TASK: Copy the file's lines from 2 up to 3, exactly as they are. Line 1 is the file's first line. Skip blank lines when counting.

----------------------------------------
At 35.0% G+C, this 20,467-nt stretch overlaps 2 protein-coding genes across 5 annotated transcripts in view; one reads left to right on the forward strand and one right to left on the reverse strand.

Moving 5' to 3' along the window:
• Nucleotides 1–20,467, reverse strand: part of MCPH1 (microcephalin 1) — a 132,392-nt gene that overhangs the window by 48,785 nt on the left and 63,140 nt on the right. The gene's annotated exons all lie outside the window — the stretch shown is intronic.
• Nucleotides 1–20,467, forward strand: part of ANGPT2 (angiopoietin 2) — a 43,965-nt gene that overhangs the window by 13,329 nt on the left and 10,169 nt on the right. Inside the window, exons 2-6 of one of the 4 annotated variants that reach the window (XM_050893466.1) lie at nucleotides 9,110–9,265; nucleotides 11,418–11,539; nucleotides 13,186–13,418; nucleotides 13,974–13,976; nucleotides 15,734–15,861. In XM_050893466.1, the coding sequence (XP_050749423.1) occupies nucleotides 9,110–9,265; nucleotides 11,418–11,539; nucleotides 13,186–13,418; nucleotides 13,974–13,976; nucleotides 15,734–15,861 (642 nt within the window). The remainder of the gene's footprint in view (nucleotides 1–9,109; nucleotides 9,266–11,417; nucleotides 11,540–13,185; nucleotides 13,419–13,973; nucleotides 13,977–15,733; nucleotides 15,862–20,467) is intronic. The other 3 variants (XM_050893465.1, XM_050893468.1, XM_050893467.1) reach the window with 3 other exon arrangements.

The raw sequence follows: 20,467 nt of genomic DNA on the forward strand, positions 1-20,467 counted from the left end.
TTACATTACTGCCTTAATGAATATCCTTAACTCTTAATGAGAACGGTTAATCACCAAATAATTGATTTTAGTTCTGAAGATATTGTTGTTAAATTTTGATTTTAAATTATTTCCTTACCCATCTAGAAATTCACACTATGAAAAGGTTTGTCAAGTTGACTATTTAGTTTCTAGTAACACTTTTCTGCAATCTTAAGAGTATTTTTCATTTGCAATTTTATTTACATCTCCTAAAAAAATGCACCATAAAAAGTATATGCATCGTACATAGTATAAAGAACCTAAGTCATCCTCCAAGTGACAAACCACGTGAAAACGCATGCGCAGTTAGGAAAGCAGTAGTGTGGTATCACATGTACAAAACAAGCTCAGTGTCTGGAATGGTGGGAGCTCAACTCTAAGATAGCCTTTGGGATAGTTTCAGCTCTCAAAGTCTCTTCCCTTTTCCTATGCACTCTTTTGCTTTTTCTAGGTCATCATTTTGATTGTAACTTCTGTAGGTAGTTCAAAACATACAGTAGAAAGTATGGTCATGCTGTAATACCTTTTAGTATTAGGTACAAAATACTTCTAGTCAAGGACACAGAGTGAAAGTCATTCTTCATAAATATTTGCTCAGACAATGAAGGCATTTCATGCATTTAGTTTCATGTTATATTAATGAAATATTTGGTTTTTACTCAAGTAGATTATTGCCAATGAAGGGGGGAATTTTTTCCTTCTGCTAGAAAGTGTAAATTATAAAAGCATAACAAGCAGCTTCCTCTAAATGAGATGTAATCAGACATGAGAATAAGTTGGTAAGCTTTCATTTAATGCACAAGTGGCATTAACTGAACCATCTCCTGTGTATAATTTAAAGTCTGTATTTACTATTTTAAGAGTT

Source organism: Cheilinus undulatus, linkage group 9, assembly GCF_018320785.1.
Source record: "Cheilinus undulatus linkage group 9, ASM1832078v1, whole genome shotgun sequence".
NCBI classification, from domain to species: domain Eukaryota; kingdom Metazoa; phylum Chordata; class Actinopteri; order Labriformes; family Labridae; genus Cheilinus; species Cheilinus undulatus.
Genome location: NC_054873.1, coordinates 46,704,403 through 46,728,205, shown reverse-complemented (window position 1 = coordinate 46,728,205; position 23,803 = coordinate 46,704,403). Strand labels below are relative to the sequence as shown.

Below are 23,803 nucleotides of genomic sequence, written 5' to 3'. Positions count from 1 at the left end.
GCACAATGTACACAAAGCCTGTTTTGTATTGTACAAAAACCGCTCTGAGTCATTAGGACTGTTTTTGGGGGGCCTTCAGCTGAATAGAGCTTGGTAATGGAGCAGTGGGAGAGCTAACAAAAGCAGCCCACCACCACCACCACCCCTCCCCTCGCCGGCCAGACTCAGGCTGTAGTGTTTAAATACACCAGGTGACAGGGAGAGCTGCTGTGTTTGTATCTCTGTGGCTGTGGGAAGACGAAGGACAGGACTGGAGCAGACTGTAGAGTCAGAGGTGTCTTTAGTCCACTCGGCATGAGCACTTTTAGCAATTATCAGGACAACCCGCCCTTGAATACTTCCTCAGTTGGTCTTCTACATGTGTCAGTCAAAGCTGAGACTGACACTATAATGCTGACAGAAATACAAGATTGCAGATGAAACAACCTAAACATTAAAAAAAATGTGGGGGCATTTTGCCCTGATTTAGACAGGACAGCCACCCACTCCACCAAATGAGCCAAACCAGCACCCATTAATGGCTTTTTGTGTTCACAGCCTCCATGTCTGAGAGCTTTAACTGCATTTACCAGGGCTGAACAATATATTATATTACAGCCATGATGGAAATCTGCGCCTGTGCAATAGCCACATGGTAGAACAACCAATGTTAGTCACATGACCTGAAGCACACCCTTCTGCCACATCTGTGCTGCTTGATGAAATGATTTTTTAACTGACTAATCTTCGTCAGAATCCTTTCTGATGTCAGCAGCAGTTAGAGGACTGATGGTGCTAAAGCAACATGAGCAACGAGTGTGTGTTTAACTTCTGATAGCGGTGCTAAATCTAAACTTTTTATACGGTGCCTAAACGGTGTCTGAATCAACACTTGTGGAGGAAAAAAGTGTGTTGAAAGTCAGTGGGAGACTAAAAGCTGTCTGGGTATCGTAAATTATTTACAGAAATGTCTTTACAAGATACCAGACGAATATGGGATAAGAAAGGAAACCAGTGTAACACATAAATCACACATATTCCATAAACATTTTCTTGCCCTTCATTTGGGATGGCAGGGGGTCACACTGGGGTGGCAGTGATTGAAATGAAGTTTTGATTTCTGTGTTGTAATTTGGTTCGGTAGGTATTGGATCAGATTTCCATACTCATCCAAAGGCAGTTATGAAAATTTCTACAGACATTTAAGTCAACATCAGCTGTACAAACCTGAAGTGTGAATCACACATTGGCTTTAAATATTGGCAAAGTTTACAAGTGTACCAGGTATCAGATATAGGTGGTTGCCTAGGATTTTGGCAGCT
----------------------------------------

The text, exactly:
Moving 5' to 3' along the window:
• Nucleotides 1–20,467, reverse strand: part of MCPH1 (microcephalin 1) — a 132,392-nt gene that overhangs the window by 48,785 nt on the left and 63,140 nt on the right. The gene's annotated exons all lie outside the window — the stretch shown is intronic.